These profiles then enable the software to create “chatbots” that are “increasingly ubiquitous and getting better at holding a meaningful conversation with customers. And behind the scenes retailers are training customer-support people to act more like traditional salespeople with the expertise once available only at top brick-and-mortar establishments.”
    KC's View:
    I spend a lot of time here and elsewhere ranting about how, i bricks-and-mortar retailers are going to be competitive, they need to create compelling and differentiated experiences that will attract and keep customers. But let’s face it - the same goes for online retailers. Mediocre, undifferentiated customer experiences are going to result in customers looking around for sites are more relevant and resonant.

    Certain business truths cut across all retailing segments.

    Published on: December 4, 2018

    Bloomberg reports that Walmart “is rolling out 360 autonomous floor-scrubbing robots in some of its stores in the U.S. by the end of the January, it said in a joint statement with Brain Corp., which makes the machines. The autonomous janitors can clean floors on their own even when customers are around.”

    The story notes that the robots, “which look like a cross between a miniature Zamboni and a motorized wheel chair, already scrub floors at airports in Seattle, San Diego, Boston and Miami.”

    Bloomberg notes that this is part of a broader strategy at Walmart, where the retailer “has already been experimenting with automating the scanning of shelves for out-of-stock items and hauling products from storage for online orders.”

    Unsurprisingly, labor forces criticized the move.

    Making Change at Walmart put out a statement saying that “Walmart’s move to autonomous floor cleaners is not about better serving customers and workers. This latest job-killing venture has the potential to destroy over 5,000 maintenance jobs in the U.S. if it is implemented in every Walmart store. That’s 5,000 salaries back in Walmart’s pocket.

    “Walmart needs to clarify that this partnership is not just an attempt to automate thousands of hardworking Americans out of a job.”
    KC's View:
    I’m sympathetic to the labor argument, except that it is almost a certainty that Walmart is having trouble hiring enough workers … because almost everybody is having trouble hiring enough workers.

    Of course, at some point there were will be an economic downturn. Workers will be plentiful. It’ll be a buyers’ market once again. And those same robots will be scrubbing the floors.

    Published on: December 4, 2018

    Bloomberg reports that a new study from menu researcher Datassential suggests that fast food not sold on chains’ value menus is actually getting more expensive.

    According to the story, the study says that “median fast-food hamburger prices have jumped 54 percent over the last decade to about $6.95 … Chicken sandwiches are up 27 percent. Both surpass overall U.S. price inflation during that same time.”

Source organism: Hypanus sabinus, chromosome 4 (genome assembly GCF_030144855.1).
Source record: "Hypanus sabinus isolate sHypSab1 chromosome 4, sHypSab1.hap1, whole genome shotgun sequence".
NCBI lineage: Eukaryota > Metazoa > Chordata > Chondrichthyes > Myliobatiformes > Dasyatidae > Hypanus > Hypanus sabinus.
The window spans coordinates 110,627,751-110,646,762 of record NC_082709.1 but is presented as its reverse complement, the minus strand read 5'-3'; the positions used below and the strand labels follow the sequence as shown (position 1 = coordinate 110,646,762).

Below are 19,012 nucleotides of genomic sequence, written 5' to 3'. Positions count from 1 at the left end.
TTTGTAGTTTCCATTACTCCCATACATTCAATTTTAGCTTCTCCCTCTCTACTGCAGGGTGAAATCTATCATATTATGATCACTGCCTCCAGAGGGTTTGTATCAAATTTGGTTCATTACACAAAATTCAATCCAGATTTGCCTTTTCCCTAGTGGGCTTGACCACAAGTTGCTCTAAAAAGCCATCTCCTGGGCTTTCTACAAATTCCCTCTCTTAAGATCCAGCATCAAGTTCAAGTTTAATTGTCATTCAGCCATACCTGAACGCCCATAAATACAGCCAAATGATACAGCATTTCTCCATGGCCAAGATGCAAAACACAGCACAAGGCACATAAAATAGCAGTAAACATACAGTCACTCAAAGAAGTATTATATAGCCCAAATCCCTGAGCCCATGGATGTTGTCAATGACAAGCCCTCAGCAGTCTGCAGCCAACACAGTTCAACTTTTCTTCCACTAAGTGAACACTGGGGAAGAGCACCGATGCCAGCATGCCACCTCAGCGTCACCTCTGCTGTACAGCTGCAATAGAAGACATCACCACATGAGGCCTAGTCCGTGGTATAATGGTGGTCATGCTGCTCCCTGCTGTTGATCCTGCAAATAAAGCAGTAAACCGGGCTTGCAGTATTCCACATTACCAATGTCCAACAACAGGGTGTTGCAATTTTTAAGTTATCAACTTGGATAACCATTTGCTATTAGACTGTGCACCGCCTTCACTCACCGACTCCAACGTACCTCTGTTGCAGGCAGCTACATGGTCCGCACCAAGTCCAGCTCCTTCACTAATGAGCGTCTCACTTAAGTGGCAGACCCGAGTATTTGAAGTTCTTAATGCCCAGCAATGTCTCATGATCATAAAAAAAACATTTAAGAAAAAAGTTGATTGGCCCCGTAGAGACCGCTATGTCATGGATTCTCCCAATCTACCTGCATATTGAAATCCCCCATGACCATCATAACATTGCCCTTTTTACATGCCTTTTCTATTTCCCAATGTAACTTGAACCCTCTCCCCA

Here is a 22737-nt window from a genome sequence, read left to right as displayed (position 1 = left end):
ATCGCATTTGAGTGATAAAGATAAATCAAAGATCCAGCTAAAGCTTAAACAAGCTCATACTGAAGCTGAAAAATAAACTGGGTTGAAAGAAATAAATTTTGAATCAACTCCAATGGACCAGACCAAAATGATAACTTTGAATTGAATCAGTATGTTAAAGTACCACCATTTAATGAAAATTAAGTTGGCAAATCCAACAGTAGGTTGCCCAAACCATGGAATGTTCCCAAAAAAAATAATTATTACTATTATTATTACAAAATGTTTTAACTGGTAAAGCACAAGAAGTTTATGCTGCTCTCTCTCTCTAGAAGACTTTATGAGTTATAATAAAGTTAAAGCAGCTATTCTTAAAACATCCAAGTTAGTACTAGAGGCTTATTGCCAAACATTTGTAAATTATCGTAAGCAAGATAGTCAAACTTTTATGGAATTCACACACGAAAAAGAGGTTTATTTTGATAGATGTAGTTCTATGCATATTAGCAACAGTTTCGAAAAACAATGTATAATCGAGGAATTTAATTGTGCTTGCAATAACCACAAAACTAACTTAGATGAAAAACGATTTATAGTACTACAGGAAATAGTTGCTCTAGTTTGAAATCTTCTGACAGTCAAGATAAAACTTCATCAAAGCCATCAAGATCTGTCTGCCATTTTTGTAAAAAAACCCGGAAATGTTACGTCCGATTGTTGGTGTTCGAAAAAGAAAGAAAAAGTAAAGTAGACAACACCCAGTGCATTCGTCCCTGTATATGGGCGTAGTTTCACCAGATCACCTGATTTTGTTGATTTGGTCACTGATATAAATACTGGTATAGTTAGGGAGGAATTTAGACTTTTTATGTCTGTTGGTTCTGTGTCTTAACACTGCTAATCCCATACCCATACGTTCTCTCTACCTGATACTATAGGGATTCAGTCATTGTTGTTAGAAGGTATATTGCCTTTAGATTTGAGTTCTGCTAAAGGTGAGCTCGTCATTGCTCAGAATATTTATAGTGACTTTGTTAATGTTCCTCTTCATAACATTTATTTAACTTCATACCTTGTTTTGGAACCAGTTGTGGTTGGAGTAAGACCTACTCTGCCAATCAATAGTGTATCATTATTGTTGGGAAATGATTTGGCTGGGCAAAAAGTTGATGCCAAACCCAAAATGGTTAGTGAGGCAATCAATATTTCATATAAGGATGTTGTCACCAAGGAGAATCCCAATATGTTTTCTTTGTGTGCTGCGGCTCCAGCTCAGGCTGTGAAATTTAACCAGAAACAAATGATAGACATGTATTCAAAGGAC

Experts seem to believe that they have to increase prices in order to compensate for not just higher ingredient costs, but also for the higher wages and benefits that they have to pay these days in order to attract employees. While these chains are being aggressive about their value menus - largely because of a decline in fast food consumption connected to, go figure, an increase in at-home cooking - they then are increasing prices on other items that people might want to order once they’ve been lured through the doors.
    KC's View:
    For supermarkets that are selling food for at-home preparation, this is called an opportunity … because it points to where fast food joints, competing for share of stomach, seem to be vulnerable.

    I wonder if it makes sense for grocers to do a better job in communicating their own versions of value menus, marketing directly against fast food chains, emphasizing convenience, speed, variety, value and even health … and focus on a limited “menu” within this segment.

    Published on: December 4, 2018

    Bloomberg reports that a federal court has scheduled a hearing for later this month at which CVS will have to justify its already-completed $68 billion acquisition of Aetna … and if they can’t, he could order them to keep their operations separate.

    Here’s how Bloomberg frames the story:

    “U.S. District Judge Richard Leon in Washington set a hearing for Dec. 18 where he will consider ordering the companies to keep their assets separate until he weighs approval of the antitrust settlement with the government, a process that could take months.

    “The ruling complicates CVS’s plans for the Aetna acquisition, a $68 billion deal that creates a health-care giant with a hand in insurance, prescription-drug benefits and drugstores across the U.S. CVS closed the takeover on Nov. 28 after obtaining final regulatory approvals and now faces the prospect that its plans for the combined company will be put on hold.”

    Background from Bloomberg: